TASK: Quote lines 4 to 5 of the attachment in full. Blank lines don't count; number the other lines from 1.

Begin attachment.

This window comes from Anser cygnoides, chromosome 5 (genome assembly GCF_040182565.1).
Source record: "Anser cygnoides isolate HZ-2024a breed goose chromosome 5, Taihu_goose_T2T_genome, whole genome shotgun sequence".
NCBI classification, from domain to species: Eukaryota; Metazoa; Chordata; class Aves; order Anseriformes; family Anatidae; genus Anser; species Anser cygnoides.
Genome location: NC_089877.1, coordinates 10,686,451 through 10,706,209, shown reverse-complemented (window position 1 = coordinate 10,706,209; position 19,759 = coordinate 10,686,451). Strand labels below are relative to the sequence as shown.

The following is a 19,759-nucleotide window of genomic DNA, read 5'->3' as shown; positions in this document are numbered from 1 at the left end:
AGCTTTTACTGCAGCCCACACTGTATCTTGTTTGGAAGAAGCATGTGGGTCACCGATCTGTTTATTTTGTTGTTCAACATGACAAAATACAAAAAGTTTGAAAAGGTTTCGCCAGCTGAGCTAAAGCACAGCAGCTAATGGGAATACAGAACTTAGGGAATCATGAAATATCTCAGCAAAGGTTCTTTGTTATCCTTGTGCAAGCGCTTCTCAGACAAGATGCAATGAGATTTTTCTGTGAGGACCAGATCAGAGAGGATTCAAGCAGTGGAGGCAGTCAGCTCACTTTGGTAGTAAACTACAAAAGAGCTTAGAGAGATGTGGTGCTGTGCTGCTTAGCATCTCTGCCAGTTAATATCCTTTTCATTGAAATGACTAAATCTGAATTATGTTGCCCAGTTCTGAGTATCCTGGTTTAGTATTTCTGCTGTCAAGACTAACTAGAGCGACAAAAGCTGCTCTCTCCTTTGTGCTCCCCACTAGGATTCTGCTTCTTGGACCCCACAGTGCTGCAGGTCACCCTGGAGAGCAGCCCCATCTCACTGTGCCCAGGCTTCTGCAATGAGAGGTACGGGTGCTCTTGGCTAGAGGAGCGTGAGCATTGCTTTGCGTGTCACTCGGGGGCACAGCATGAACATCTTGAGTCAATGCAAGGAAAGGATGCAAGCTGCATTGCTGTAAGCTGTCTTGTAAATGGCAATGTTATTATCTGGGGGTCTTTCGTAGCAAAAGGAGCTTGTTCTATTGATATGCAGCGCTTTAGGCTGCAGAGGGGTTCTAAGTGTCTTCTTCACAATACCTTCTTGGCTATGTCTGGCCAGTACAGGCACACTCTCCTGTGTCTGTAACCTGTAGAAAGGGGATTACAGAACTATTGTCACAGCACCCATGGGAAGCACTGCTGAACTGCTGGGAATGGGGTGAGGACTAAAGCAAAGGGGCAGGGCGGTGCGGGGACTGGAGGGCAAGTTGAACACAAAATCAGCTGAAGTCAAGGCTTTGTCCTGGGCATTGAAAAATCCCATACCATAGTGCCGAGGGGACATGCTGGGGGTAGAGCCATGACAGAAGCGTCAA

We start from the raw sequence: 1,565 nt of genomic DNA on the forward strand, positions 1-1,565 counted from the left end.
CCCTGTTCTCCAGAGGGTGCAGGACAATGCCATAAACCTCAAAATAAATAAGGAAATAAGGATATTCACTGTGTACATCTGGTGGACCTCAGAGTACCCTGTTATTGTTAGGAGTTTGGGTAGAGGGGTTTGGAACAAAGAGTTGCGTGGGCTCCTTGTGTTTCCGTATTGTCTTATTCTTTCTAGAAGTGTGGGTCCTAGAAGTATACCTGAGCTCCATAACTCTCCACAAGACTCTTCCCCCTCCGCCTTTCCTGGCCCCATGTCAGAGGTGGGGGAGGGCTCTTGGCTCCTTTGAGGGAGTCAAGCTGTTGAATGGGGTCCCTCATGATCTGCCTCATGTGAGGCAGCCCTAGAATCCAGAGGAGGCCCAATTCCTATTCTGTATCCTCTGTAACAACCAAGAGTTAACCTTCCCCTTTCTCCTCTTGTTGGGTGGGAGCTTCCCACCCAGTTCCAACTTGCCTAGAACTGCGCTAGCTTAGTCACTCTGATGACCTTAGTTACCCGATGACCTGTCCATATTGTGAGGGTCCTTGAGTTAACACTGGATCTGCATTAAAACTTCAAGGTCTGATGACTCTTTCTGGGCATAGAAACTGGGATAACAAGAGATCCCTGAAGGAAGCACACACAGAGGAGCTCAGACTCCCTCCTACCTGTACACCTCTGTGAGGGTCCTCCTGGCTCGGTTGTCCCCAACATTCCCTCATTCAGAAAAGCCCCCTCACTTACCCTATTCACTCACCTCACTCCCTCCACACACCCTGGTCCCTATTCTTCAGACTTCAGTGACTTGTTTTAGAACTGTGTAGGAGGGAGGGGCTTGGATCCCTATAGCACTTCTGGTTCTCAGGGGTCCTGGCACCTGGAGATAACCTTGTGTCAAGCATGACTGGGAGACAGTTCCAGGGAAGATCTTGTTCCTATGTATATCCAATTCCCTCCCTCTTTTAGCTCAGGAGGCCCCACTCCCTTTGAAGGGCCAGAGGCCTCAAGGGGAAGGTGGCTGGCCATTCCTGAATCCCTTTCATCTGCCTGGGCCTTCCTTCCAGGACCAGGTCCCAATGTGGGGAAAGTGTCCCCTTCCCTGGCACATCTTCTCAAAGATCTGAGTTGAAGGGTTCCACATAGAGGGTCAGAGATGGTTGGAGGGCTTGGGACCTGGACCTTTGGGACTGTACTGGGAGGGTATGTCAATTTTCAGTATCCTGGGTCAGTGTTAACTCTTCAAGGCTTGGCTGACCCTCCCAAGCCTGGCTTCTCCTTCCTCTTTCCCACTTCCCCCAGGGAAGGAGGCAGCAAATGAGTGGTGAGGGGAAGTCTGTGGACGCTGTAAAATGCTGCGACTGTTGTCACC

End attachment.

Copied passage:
Genome location: NC_089877.1, coordinates 10,686,451 through 10,706,209, shown reverse-complemented (window position 1 = coordinate 10,706,209; position 19,759 = coordinate 10,686,451). Strand labels below are relative to the sequence as shown.

The following is a 19,759-nucleotide window of genomic DNA, read 5'->3' as shown; positions in this document are numbered from 1 at the left end: